• Internationally acclaimed for the “Great Criticism,” which were paintings on top of traditional propaganda
    • Ended the series in fear that its fame undermined its very message, which was that political and commercial advertising is manipulative
    • Continued with political criticism of VISA’s

While less child-like in its appearance than the works of the aforementioned artists, Guangyi is unfiltered and unapologetic for his opinions in his art, just as a child is before he or she is molded to fit into a society that values conformity.

Activity

Let your children make a statement with this next piece of art.  Suggest to your children that they draw how they feel about their least favorite food. See how their emotions translate into art.

Father's Day Language Learning Fun

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Father’s Day, Sunday June 18th, is a time to celebrate family, love, and happiness. All of the warm sentiments conjured on this day will mirror the warm weather forecasted in New York, where Little Pim is based, creating perfect conditions to have a wonderful day. What could make the day any better? Foreign language. While a shared appreciation for a father figure unites a family, exposure to a foreign language can unite an immigrant or multicultural family with its roots and can unite a curious family around a common love for learning. Language learning can be seamlessly incorporated into your plans for the day, whether you are attending a barbecue, heading to the beach, or staying in the comforts of your own home. It’s not only easy but fun, so read on for some helpful tips.

Barbecue

As you are slicing the fruit for a platter or tossing the salad to kick off the barbecue, you can make use of the vibrant array of colors on display to teach your child another language. The Little Pim flash card sets include the words for colors for each language offered. Accordingly, even if you aren’t proficient in the language you would like to teach, the cards can provide you with the necessary vocabulary to turn this fairly boring task into a fun language learning opportunity.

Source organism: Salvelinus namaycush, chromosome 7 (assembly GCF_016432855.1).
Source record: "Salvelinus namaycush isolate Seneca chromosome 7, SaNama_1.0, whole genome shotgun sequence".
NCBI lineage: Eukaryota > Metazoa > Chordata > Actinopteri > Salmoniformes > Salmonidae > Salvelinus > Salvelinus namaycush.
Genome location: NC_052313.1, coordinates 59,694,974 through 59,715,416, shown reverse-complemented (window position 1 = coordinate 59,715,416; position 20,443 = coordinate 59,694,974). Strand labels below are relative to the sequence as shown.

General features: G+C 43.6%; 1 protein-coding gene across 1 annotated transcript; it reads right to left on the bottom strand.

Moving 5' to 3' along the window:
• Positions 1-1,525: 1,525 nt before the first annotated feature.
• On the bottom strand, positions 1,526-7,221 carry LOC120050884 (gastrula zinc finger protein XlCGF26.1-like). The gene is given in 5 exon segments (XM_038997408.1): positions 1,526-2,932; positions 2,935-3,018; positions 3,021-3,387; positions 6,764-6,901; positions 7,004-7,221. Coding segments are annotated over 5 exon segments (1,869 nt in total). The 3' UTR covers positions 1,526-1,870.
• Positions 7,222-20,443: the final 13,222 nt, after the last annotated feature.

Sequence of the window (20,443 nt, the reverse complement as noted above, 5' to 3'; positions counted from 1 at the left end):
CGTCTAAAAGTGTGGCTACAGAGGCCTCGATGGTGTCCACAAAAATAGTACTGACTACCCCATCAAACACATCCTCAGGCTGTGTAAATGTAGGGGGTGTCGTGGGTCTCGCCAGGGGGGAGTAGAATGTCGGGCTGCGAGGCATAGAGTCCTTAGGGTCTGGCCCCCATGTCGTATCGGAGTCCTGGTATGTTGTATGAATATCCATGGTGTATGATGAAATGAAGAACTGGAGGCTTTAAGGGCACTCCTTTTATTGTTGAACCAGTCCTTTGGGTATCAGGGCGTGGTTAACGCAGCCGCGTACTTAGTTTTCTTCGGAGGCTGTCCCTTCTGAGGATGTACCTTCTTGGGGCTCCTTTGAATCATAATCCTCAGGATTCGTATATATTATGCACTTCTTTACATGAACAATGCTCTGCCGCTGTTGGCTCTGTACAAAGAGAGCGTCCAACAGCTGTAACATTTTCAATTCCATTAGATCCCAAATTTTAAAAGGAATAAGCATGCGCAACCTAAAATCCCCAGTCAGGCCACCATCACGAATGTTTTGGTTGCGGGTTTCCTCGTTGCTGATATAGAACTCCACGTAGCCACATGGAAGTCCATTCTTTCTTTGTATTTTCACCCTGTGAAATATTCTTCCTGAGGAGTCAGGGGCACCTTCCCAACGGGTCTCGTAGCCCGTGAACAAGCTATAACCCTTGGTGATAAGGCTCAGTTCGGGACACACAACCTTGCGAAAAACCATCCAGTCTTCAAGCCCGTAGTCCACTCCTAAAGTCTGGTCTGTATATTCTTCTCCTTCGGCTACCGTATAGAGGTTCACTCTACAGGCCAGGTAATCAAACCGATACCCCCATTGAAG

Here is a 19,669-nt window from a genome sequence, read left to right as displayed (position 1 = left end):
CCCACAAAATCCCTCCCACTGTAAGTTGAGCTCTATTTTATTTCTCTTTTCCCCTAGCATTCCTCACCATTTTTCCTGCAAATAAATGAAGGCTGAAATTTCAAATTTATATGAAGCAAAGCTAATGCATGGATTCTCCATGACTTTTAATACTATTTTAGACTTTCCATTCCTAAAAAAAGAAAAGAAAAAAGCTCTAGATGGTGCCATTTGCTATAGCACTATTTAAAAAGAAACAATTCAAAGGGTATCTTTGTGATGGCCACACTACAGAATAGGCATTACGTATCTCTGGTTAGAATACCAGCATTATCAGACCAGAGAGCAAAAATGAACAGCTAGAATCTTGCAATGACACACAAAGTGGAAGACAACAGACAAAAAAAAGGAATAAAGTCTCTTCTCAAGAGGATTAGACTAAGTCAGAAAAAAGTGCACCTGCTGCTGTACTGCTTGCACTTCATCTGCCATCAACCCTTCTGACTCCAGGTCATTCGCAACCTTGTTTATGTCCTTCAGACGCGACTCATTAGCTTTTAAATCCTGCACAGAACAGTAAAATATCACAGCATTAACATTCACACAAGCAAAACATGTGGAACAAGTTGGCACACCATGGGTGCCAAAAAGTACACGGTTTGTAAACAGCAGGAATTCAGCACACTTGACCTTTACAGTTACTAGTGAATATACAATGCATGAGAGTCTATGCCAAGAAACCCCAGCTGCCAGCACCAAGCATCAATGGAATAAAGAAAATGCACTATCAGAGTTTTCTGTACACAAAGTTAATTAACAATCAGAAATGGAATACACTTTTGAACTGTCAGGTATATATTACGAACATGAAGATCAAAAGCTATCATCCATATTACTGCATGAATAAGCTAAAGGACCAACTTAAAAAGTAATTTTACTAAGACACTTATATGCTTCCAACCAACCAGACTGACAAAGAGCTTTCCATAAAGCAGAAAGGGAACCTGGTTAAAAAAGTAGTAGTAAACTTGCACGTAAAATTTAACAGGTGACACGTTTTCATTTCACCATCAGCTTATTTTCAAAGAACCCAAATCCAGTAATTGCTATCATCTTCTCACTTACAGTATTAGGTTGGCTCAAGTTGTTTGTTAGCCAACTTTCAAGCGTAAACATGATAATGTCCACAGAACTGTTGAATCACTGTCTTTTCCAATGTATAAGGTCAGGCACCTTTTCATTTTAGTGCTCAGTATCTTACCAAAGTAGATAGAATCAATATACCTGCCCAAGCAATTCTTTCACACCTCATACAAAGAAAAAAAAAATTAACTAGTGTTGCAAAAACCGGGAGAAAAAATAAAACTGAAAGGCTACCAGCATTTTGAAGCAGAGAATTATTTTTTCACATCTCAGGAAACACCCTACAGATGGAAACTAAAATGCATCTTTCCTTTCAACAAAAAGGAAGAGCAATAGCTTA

Moreover, as the adults surround the grill, and conversations about work inevitably ensue, your child might grow bored. To keep them happy and engaged, you can simply hand over your iPad. While this parenting move often leads to gaming, which isn’t necessarily intellectually challenging or fruitful for your child, you can use Little Pim livestream, to turn this moment into another language learning opportunity.

As the eating winds down and everyone is still gathered around the table or fire pit, you can introduce a fun language learning game to liven up the mood. In the game, you can choose a flashcard from the deck at random. You can’t let your child see it. Similar to the wildly popular game “Heads Up,” your child then holds the card to their forehead. Make sure to have the English translation side face the rest of the table. The other family members and friends have to give verbal hints or act out gestures based on which your child can guess the word in English. Once your child has successfully guessed the word, in order to earn a bonus point, he or she must translate the word into the foreign language of your choice.

Beach

As you pack your bag for the beach, make an assembly line with you and your child. As you pick up an item, pass it to your child and have him or her try to name the word in the foreign language. Many of the words that would likely be useful during this exercise are part of the flashcard sets, but below is a short list with translations into French and Spanish for your convenience.